We used both single-felled and double-felled inseam construction among our jeans. Single-felled for styles designed with a heritage look and double-felled for a clean sleek silhouette when cuff.
Hit us a note for inseam color suggestion for our next batches! It's Friday! Cheers everyone & 'till next week.
This is finally ready.
It won't be a total exaggeration if we are to say we had been working on this style for over a year. Life happens (quite literally) and usual procrastination aside, we had spent tremendous time to experiment w/ this stone-wash look & here's why:
When we launched Doublewood in '13, Raw Denim was our primary and only focus. We started w/ a pair of jeans with subtle details that we love, tailored in awesome Japanese selvedge denim fabrics, and crafted under supreme standard at our family-owned CN workshop.
That core concept will never change; but we have increasingly become insatiable to design with just the material in raw state.
To translate our thoughts w/ a foodie analogy: Sashimi is undoubtedly delicious, but we can't ignore the fact that there are many different ways to prep a fish dish. What about Cantonese style steamed fish? What about Brits Fish & Chips?
We are not interested to box Doublewood as just a 'Raw Denim Brand'. If labeling is mandated, we rather see Doublewood as a populists' brand.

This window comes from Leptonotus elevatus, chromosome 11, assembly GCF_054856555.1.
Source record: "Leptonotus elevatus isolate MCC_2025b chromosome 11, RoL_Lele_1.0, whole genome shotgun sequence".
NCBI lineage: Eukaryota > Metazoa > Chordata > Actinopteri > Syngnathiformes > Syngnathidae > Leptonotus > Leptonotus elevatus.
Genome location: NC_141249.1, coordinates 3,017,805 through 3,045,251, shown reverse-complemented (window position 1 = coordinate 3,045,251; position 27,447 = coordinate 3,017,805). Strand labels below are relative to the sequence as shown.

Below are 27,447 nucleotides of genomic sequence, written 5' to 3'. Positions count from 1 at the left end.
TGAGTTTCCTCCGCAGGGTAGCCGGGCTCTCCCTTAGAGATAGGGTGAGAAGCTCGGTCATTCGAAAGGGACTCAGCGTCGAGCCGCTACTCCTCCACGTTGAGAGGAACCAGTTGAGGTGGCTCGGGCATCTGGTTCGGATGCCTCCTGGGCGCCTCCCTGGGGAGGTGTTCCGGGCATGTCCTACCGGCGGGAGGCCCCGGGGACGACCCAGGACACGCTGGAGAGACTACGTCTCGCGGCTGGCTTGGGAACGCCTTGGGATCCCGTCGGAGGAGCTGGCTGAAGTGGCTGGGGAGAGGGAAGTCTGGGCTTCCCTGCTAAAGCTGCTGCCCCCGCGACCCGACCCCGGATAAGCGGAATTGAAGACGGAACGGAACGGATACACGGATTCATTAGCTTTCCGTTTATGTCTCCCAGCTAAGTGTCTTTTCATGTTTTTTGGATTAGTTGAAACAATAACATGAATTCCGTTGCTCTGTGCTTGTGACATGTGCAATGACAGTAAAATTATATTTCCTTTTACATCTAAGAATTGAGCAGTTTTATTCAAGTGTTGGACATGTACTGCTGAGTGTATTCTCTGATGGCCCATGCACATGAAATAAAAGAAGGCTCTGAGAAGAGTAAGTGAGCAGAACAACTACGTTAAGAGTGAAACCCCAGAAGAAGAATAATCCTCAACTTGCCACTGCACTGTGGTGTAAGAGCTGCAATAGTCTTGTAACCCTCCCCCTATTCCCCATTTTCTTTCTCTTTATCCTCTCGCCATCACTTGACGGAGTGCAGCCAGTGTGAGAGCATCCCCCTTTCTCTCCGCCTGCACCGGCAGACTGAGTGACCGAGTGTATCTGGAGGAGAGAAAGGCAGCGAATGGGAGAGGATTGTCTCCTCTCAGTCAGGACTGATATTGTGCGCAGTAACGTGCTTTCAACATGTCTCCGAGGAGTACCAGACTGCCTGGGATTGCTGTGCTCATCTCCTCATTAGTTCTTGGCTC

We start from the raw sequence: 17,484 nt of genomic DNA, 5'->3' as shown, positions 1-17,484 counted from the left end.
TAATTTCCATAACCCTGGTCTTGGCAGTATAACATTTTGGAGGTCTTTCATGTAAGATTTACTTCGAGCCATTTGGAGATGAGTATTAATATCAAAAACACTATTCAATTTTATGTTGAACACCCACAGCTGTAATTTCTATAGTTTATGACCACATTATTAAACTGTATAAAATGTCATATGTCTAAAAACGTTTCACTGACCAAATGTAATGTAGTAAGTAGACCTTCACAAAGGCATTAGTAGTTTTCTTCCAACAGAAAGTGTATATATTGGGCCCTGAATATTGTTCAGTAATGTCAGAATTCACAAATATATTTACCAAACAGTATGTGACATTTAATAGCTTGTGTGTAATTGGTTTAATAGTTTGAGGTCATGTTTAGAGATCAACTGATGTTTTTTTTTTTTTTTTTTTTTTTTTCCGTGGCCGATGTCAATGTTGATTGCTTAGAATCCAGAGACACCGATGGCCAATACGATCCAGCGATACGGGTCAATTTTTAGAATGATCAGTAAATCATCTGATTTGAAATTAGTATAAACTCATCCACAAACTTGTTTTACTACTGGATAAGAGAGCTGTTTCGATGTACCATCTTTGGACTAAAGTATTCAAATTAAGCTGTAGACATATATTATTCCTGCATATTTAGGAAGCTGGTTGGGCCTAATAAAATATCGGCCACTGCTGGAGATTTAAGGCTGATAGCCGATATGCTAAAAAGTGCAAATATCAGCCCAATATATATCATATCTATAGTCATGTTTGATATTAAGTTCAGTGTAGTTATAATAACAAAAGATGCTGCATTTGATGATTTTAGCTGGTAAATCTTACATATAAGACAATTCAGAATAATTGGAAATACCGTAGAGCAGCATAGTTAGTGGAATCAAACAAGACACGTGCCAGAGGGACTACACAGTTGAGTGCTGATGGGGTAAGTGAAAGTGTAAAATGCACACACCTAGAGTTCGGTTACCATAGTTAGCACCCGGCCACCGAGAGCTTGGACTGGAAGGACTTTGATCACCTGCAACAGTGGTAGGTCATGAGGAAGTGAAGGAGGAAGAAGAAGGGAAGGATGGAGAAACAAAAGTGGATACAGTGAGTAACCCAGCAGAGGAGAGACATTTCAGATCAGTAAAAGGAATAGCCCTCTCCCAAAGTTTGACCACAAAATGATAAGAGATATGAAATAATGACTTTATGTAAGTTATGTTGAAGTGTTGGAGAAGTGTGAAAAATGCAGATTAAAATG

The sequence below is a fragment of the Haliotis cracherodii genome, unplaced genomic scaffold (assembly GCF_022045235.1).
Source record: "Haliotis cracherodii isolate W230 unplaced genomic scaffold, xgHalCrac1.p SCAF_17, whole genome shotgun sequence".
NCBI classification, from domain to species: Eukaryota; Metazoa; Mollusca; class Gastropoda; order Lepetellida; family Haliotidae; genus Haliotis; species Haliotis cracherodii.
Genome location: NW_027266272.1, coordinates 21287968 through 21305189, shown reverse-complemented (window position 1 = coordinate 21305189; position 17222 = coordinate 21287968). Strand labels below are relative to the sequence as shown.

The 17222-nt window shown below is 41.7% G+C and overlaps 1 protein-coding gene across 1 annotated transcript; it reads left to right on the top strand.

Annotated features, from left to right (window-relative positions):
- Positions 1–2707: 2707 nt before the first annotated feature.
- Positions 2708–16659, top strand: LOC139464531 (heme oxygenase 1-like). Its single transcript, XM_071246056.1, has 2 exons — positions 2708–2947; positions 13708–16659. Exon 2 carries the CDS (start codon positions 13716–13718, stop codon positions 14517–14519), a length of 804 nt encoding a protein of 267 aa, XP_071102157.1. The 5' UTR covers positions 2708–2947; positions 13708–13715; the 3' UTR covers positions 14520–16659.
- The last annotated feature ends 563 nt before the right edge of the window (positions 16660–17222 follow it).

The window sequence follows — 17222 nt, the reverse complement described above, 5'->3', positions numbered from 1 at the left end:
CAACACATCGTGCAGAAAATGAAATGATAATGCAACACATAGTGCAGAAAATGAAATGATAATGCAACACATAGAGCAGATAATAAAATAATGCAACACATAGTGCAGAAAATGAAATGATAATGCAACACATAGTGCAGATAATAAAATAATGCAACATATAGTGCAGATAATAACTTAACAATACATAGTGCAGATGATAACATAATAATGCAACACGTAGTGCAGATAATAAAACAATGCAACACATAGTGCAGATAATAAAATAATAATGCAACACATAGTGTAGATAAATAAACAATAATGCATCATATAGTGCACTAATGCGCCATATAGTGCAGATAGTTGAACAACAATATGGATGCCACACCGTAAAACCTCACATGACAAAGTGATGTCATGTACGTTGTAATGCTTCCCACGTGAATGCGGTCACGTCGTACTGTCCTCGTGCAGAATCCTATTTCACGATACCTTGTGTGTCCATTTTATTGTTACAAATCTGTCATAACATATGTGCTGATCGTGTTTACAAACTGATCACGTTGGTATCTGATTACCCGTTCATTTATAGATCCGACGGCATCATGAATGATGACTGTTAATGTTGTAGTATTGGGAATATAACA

For this Bleached Boyfriend Jeans, we envisioned a retro almost 80s MTV style type of stone wash. We worked very hard w/ our internal denim wash-house to get this exact color hue (consistently for the entire batch was the real challenge) and finesse the amount of abrasion to reveal the weft beneath. We even revisit all the minuscule details at seams and at the continuous fly to minimize the unwanted legacy wash crease marks.
And here at last, we think we got it.
If you are a bit too impatient towards raw denim, this is for you: Our Instant Snug Fit bleached Boyfriend jeans.
Without further ado, our long-awaited Bleached Boyfriend jeans is now officially available at our webshop
Its Friday! Time to hit that new Oaklnd beer garden. Till next week, cheers everyone!
p.s. Brexit happened!! That's genuinely unexpected. Embrace the uncertainty and keep calm! Although this possibly mark the end of the United Kingdom, geographically =)
Today we want to go over the origin of the jeans if you wonder why are jeans called jeans?
The history of jeans is mingled with with French history. Jeans were invented in the 19th century in the French town of Nimes. In French, the word “serge” is used to describe the fabric that jeans are composed from. Thus, jeans’ fabric was originally called “serge de Nimes,” or, as it’s been shortened to, "denim."
That explained "denim", but what about "jeans"?
Denim became incredibly popular in Europe, especially with sailors from Genoa, Italy. Whenever they were in France, they would buy their denim in bulk. The pants were so popular with the sailors, that the material quickly took on a nickname that paid tribute to the Genoa sailors: jeans.
However, as far as modern-day people are concerned, the history of blue jeans really began when a Bavarian immigrant named Levi Strauss made the first blue jean in 1873.